If We Sleepwalk Into A Cashless Society, Millions Will Be Left Behind

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Forty-one per cent of people in the UK believe that it will happen in their lifetime. But 43 per cent believe that it won’t, and 16 per cent don’t know if it will ever happen. No, not Brexit, but whether we are likely to go cashless in Britain.

I’ve spent much of the last year listening to consumers, businesses and charities views about cash, up and down the country. Cash may not be quite as divisive as Brexit, but it does polarise opinion. For increasing numbers of consumers, the rise of contactless payments and online shopping means that they rarely come into contact with physical cash.

Indeed, there are a growing number of small businesses, mostly in the food and drink sector — hipster coffee shops and the odd pub — that have gone cashless. Just as we have seen the decline in the high street, technology has changed the way we pay for things. For some, cash is destined to go the way of dial-up internet and the phone book.

For others, cash remains critically important. Digital payments don’t work for everyone – at least, not yet. Our research showed that for around eight million adults (17 per cent of the adult population) cash is an economic necessity. Contrary to widespread perception, it’s not age which is the biggest indicator of cash dependence but poverty.

Unsurprisingly, rural areas are far more likely to be cash dependent than cities. Whether because of the need to budget and avoid debt, because you rely on others to help with shopping or odd jobs, or just because your village still has no mobile signal, millions still need cash to survive. That’s not going to change for some time.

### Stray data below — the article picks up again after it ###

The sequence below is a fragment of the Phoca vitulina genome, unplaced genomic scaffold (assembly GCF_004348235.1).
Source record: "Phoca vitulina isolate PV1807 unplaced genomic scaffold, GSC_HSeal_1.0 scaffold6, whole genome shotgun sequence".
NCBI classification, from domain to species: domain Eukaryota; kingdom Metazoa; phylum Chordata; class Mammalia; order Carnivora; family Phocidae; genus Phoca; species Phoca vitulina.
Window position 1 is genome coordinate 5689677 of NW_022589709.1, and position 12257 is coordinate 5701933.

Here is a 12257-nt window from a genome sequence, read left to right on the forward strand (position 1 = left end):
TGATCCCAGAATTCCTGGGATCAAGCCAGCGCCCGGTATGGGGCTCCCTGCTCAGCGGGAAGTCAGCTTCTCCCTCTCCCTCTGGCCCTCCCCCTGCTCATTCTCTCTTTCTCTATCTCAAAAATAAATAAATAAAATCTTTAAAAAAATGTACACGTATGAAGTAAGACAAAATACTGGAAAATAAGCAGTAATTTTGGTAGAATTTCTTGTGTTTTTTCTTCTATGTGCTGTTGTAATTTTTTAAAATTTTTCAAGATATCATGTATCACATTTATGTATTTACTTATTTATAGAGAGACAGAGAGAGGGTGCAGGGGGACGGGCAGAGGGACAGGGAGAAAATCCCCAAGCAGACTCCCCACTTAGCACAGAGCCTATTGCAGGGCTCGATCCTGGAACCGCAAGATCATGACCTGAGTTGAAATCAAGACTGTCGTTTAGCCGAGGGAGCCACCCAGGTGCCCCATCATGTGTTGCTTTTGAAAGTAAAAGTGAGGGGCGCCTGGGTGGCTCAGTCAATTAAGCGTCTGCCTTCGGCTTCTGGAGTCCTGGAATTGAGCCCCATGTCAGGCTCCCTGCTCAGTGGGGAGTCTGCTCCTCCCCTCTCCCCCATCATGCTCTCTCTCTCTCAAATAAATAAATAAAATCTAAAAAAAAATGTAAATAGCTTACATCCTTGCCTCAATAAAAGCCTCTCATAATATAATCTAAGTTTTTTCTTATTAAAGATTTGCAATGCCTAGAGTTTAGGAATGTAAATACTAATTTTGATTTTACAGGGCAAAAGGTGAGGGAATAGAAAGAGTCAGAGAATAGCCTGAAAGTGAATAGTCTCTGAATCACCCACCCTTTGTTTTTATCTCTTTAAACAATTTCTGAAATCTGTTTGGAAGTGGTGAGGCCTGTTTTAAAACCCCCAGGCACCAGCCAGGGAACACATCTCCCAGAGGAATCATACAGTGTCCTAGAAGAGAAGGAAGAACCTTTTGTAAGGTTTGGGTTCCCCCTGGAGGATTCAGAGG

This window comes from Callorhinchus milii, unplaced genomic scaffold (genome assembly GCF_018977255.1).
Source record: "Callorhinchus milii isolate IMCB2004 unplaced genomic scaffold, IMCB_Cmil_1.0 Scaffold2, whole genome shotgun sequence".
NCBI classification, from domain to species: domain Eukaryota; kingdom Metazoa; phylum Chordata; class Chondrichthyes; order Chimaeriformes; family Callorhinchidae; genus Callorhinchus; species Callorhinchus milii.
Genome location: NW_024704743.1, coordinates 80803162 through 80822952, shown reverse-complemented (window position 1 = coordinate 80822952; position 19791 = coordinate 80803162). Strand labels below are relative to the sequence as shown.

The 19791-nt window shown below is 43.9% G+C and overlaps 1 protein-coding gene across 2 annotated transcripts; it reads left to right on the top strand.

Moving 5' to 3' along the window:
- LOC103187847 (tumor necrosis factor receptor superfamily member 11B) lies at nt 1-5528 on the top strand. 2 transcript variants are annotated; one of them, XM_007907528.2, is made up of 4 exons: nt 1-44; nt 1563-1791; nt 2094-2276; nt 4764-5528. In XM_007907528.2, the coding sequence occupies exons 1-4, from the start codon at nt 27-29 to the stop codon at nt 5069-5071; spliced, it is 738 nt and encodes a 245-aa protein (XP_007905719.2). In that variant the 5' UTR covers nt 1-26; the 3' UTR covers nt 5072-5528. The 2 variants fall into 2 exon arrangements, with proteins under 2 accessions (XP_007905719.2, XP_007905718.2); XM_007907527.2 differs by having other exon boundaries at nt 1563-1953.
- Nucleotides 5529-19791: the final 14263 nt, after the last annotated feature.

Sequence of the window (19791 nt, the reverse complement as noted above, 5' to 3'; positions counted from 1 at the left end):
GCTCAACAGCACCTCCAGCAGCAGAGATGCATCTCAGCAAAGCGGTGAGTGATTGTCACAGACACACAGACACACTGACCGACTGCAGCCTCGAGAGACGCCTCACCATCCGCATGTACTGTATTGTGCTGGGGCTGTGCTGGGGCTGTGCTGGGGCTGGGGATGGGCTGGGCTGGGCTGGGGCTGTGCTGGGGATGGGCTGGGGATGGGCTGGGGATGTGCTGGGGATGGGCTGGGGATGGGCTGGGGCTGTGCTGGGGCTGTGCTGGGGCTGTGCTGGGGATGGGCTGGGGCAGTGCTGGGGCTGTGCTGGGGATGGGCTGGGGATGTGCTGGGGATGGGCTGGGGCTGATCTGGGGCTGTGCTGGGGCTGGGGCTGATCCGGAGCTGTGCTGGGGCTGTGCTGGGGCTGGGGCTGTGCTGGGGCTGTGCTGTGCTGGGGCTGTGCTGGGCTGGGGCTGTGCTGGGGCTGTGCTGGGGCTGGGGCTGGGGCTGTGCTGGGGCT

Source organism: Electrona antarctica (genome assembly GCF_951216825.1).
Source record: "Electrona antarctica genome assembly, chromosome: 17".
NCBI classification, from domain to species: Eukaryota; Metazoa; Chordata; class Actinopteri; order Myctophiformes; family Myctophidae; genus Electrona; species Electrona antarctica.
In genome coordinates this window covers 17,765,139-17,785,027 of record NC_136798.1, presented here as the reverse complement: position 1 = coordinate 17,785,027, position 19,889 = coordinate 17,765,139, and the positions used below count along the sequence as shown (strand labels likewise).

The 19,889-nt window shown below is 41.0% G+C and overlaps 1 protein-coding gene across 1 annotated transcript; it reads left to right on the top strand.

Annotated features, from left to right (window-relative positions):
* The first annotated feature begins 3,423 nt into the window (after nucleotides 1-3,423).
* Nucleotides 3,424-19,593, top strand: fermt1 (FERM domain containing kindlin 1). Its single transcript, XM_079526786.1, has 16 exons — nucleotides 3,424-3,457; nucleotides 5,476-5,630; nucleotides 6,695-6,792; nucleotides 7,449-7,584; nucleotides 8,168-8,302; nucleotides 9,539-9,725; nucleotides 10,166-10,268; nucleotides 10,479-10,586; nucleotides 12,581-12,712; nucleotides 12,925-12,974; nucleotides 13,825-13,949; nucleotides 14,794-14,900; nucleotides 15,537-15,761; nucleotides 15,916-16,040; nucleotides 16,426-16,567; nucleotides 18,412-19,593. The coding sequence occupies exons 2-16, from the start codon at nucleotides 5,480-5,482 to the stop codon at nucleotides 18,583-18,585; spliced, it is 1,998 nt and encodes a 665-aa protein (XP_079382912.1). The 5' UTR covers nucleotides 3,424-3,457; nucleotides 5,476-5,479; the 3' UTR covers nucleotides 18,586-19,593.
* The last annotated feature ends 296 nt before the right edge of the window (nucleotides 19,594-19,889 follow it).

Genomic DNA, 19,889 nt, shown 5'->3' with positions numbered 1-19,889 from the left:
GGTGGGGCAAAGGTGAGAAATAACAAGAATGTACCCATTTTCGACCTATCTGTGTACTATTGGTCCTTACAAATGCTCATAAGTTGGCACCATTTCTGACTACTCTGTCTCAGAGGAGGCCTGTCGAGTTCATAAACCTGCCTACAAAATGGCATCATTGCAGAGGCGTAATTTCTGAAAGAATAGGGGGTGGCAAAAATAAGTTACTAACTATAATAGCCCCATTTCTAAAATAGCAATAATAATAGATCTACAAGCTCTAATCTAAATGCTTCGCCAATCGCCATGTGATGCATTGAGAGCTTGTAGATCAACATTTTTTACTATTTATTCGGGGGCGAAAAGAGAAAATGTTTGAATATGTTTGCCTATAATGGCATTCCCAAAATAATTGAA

The problem is that we are fast sleepwalking into a cashless society. Only a decade ago, six in ten payments were made using cash. In 2029, it is forecast to be as low as one in ten. Britain’s cash infrastructure was built for a high-cash age, run by commercial entities for profit. The current business models are coming under serious pressure in a lower-cash economy.

Headlines about ATM and bank branch closures are the visible cracks in the cash system, which will get worse as cash use declines. Without intervention, market forces will lead to a removal of services and a lack of coordinated action which may be difficult to stop when it has started. The rapid decline in cash is now a serious matter of public policy.

We can no longer take cash for granted. Being able to pay for goods and services is core to being able to function in society, but we could be putting millions in a position where they simply can’t. It is time to look at cash as a core part of Britain’s infrastructure and not just as a commercial issue.

Sweden is a case study to observe closely. It is the poster child of a “cashless society”, with only 15 per cent of Sweden’s payments now made in cash. The central bank forecasts that the country will go cashless within five years. As regulators told us, they hadn’t predicted that the decline of cash use would prompt so many retailers or service providers to stop accepting cash, including their hospital network. Sweden’s lack of focus on digital inclusion meant that consumers were being left behind, not only unable to access cash, but unable to use cash. If you’re someone who can’t or won’t use digital payment you can be left excluded from many parts of society.

Britain is not ready to go cashless. Our Access to Cash Review sets out a series of recommendations which can keep cash viable as its use declines. We need a clear government policy position on cash – giving certainty that, until digital payments work for everyone, an effective cash infrastructure will be maintained. Consumers need to have guaranteed access to cash and to be able to spend it. To keep cash economically sustainable we need to radically rethink the complex network that moves cash around.

Unlike Brexit, it’s not too late to develop a policy which can work for everyone. We believe that the route we’ve mapped out does just that. We now need leadership to ensure that we don’t sleepwalk into a cashless society, leaving millions behind.

Natalie Ceeney is chairwoman of the independent Access to Cash Review

Featured image: Pexels

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If We Sleepwalk Into A Ca…

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